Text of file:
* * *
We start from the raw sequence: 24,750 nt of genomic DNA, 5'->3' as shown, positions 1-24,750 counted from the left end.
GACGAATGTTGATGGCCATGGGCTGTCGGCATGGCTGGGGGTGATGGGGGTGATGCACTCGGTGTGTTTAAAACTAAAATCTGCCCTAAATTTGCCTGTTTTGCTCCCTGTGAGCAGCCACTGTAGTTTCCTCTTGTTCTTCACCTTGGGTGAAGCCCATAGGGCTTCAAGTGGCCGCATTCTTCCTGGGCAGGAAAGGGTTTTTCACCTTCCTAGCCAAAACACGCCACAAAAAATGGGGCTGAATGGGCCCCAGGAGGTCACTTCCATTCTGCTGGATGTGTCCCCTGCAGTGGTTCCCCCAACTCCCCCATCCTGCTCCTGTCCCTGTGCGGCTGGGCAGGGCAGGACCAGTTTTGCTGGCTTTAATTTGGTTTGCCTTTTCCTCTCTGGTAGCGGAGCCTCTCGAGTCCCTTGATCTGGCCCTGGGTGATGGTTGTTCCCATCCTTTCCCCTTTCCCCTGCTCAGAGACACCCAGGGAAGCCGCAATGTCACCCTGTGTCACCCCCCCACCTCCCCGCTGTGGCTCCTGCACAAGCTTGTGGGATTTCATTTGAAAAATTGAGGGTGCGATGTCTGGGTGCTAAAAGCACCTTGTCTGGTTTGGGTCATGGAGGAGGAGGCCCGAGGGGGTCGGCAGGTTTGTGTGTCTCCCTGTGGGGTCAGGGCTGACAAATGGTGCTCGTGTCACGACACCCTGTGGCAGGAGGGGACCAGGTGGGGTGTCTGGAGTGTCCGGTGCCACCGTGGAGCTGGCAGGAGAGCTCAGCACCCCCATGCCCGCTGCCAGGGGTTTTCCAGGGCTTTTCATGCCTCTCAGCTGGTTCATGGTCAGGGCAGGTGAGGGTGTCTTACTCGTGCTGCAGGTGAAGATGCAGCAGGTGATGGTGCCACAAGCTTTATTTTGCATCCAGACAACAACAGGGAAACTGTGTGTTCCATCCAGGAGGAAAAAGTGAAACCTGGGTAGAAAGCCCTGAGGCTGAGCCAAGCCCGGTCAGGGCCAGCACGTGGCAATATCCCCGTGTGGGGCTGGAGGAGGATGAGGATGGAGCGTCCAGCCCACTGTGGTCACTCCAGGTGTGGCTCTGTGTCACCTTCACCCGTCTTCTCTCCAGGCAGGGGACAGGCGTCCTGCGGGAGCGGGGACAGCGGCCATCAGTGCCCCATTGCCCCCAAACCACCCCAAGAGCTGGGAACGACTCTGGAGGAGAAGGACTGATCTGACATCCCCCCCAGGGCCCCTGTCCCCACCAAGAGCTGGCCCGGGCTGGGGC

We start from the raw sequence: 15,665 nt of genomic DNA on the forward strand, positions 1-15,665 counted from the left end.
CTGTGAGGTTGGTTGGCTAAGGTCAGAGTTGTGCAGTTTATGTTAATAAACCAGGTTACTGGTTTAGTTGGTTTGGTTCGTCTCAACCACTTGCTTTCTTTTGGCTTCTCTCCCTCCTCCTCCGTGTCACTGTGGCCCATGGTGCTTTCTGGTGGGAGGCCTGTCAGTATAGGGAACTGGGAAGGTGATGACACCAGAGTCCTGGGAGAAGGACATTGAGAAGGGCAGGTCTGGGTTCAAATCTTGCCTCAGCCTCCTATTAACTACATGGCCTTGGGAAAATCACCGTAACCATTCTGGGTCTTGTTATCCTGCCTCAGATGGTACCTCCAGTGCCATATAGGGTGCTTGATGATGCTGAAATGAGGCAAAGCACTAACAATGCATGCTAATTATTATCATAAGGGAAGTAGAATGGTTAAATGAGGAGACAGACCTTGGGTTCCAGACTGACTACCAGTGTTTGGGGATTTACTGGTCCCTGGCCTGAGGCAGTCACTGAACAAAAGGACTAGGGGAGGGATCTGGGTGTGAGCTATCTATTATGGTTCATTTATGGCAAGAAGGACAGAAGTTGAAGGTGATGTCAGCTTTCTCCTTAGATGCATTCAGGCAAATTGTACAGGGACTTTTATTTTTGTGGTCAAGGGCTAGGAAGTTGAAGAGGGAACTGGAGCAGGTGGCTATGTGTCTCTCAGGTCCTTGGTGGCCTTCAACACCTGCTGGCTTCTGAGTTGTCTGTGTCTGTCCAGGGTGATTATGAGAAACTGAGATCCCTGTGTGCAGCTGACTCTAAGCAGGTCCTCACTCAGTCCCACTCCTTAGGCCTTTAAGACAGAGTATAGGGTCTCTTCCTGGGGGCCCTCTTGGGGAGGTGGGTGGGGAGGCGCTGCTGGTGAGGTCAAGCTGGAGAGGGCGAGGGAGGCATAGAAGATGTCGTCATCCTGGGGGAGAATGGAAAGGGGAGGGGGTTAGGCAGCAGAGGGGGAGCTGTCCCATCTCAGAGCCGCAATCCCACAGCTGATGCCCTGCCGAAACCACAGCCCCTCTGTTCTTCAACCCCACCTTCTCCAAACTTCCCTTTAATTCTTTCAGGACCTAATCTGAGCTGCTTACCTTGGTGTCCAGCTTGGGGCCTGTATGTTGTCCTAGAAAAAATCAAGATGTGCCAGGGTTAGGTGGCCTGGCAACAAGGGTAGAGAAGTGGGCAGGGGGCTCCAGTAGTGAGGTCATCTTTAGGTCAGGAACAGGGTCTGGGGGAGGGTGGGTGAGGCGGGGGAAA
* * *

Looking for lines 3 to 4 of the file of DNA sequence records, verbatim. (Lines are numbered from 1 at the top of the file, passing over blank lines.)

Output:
We start from the raw sequence: 15,665 nt of genomic DNA on the forward strand, positions 1-15,665 counted from the left end.
CTGTGAGGTTGGTTGGCTAAGGTCAGAGTTGTGCAGTTTATGTTAATAAACCAGGTTACTGGTTTAGTTGGTTTGGTTCGTCTCAACCACTTGCTTTCTTTTGGCTTCTCTCCCTCCTCCTCCGTGTCACTGTGGCCCATGGTGCTTTCTGGTGGGAGGCCTGTCAGTATAGGGAACTGGGAAGGTGATGACACCAGAGTCCTGGGAGAAGGACATTGAGAAGGGCAGGTCTGGGTTCAAATCTTGCCTCAGCCTCCTATTAACTACATGGCCTTGGGAAAATCACCGTAACCATTCTGGGTCTTGTTATCCTGCCTCAGATGGTACCTCCAGTGCCATATAGGGTGCTTGATGATGCTGAAATGAGGCAAAGCACTAACAATGCATGCTAATTATTATCATAAGGGAAGTAGAATGGTTAAATGAGGAGACAGACCTTGGGTTCCAGACTGACTACCAGTGTTTGGGGATTTACTGGTCCCTGGCCTGAGGCAGTCACTGAACAAAAGGACTAGGGGAGGGATCTGGGTGTGAGCTATCTATTATGGTTCATTTATGGCAAGAAGGACAGAAGTTGAAGGTGATGTCAGCTTTCTCCTTAGATGCATTCAGGCAAATTGTACAGGGACTTTTATTTTTGTGGTCAAGGGCTAGGAAGTTGAAGAGGGAACTGGAGCAGGTGGCTATGTGTCTCTCAGGTCCTTGGTGGCCTTCAACACCTGCTGGCTTCTGAGTTGTCTGTGTCTGTCCAGGGTGATTATGAGAAACTGAGATCCCTGTGTGCAGCTGACTCTAAGCAGGTCCTCACTCAGTCCCACTCCTTAGGCCTTTAAGACAGAGTATAGGGTCTCTTCCTGGGGGCCCTCTTGGGGAGGTGGGTGGGGAGGCGCTGCTGGTGAGGTCAAGCTGGAGAGGGCGAGGGAGGCATAGAAGATGTCGTCATCCTGGGGGAGAATGGAAAGGGGAGGGGGTTAGGCAGCAGAGGGGGAGCTGTCCCATCTCAGAGCCGCAATCCCACAGCTGATGCCCTGCCGAAACCACAGCCCCTCTGTTCTTCAACCCCACCTTCTCCAAACTTCCCTTTAATTCTTTCAGGACCTAATCTGAGCTGCTTACCTTGGTGTCCAGCTTGGGGCCTGTATGTTGTCCTAGAAAAAATCAAGATGTGCCAGGGTTAGGTGGCCTGGCAACAAGGGTAGAGAAGTGGGCAGGGGGCTCCAGTAGTGAGGTCATCTTTAGGTCAGGAACAGGGTCTGGGGGAGGGTGGGTGAGGCGGGGGAAA